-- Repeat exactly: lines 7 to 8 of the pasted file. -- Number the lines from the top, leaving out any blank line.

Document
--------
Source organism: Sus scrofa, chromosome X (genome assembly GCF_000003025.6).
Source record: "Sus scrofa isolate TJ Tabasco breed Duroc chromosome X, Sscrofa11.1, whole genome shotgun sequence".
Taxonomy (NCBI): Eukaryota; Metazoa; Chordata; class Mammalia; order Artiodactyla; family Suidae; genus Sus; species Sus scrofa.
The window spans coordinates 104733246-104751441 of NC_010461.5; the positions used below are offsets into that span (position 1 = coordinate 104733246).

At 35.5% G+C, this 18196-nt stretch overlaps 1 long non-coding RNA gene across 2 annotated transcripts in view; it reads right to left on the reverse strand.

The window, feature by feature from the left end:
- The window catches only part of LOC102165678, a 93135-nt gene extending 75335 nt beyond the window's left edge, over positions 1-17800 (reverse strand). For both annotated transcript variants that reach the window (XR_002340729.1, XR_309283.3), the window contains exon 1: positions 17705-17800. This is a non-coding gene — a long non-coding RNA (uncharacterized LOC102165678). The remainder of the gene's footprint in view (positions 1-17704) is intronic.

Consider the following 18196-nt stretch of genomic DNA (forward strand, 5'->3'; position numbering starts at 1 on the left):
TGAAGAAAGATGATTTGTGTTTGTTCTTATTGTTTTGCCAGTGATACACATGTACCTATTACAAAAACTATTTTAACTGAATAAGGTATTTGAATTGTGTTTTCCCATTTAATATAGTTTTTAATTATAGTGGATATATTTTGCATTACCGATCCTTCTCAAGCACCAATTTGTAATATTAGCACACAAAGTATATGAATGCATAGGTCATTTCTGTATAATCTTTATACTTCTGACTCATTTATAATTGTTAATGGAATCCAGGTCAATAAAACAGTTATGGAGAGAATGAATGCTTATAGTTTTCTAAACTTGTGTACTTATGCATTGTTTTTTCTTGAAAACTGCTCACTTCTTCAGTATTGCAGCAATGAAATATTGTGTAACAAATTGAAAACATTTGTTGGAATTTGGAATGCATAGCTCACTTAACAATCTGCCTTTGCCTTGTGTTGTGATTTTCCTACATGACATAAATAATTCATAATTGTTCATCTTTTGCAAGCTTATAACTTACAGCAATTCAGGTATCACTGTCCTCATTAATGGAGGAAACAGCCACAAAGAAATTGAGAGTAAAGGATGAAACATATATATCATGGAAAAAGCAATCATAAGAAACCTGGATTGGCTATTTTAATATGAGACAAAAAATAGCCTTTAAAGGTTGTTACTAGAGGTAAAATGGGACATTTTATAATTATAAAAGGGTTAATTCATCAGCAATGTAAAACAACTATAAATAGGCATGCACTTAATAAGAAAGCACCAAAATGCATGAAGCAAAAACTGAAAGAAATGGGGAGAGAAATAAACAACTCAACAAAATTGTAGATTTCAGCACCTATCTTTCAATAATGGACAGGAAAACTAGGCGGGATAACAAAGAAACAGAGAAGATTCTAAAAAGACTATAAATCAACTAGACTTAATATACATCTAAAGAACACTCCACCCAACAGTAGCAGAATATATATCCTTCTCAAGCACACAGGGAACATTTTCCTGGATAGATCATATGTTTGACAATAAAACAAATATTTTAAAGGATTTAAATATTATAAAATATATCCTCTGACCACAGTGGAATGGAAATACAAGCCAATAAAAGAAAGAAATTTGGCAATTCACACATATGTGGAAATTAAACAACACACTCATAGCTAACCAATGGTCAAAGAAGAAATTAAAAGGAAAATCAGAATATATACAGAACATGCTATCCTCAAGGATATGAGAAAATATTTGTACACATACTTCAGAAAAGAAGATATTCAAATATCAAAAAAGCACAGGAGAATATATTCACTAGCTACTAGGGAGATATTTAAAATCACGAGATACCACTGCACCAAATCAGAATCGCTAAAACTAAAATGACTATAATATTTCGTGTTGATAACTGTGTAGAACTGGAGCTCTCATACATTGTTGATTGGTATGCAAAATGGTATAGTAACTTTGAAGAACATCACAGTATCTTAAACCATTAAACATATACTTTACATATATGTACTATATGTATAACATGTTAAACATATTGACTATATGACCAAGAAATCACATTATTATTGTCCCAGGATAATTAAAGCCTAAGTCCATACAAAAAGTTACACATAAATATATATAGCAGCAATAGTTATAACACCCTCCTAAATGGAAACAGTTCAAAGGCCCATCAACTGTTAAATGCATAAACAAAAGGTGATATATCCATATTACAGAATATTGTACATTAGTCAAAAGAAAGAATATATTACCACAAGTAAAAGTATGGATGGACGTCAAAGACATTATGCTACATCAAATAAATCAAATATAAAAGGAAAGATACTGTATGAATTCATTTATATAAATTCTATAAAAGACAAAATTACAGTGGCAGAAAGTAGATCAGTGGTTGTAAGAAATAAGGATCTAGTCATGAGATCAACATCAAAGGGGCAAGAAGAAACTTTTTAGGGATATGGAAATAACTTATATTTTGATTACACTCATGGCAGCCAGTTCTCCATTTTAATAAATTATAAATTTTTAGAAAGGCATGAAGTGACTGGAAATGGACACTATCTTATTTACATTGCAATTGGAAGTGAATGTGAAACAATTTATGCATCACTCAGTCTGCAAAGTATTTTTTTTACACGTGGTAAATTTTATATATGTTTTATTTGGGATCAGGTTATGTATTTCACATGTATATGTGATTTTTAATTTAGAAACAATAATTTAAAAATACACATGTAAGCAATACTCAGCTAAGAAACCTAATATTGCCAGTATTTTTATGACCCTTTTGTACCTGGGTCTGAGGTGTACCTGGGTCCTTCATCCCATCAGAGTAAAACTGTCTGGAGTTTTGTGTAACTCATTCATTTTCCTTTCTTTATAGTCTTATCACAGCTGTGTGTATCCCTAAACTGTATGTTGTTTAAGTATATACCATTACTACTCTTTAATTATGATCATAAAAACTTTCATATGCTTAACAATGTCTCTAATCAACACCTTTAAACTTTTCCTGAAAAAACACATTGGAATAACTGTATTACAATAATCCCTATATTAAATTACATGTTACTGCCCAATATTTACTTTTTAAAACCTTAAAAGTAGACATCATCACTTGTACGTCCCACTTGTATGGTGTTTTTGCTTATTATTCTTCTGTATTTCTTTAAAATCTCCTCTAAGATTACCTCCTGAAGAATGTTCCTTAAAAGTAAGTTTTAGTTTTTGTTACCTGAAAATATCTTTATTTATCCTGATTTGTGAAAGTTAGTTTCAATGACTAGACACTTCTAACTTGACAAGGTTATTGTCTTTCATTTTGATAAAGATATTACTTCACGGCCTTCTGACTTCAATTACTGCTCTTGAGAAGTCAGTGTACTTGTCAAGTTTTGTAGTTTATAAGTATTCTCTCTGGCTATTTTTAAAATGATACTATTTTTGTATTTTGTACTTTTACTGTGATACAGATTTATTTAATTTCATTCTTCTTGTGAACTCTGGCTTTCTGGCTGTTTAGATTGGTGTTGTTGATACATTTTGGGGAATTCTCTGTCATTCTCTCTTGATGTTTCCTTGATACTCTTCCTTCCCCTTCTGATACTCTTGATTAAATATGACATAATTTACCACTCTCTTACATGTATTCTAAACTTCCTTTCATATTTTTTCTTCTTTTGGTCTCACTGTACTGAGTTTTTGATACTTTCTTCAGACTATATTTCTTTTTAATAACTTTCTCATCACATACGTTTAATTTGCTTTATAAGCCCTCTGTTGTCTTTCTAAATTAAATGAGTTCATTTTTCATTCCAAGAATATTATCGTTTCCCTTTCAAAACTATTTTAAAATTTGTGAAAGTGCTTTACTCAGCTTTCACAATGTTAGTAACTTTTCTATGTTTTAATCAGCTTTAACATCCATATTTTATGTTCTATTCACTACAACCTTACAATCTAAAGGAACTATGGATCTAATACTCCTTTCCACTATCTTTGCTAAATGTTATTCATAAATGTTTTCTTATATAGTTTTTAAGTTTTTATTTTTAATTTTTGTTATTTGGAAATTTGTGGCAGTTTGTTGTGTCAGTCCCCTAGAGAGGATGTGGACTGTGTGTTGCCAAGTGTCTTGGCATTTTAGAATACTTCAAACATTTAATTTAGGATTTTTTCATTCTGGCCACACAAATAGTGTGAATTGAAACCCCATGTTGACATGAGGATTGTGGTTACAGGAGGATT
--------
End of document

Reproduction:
- The window catches only part of LOC102165678, a 93135-nt gene extending 75335 nt beyond the window's left edge, over positions 1-17800 (reverse strand). For both annotated transcript variants that reach the window (XR_002340729.1, XR_309283.3), the window contains exon 1: positions 17705-17800. This is a non-coding gene — a long non-coding RNA (uncharacterized LOC102165678). The remainder of the gene's footprint in view (positions 1-17704) is intronic.

Consider the following 18196-nt stretch of genomic DNA (forward strand, 5'->3'; position numbering starts at 1 on the left):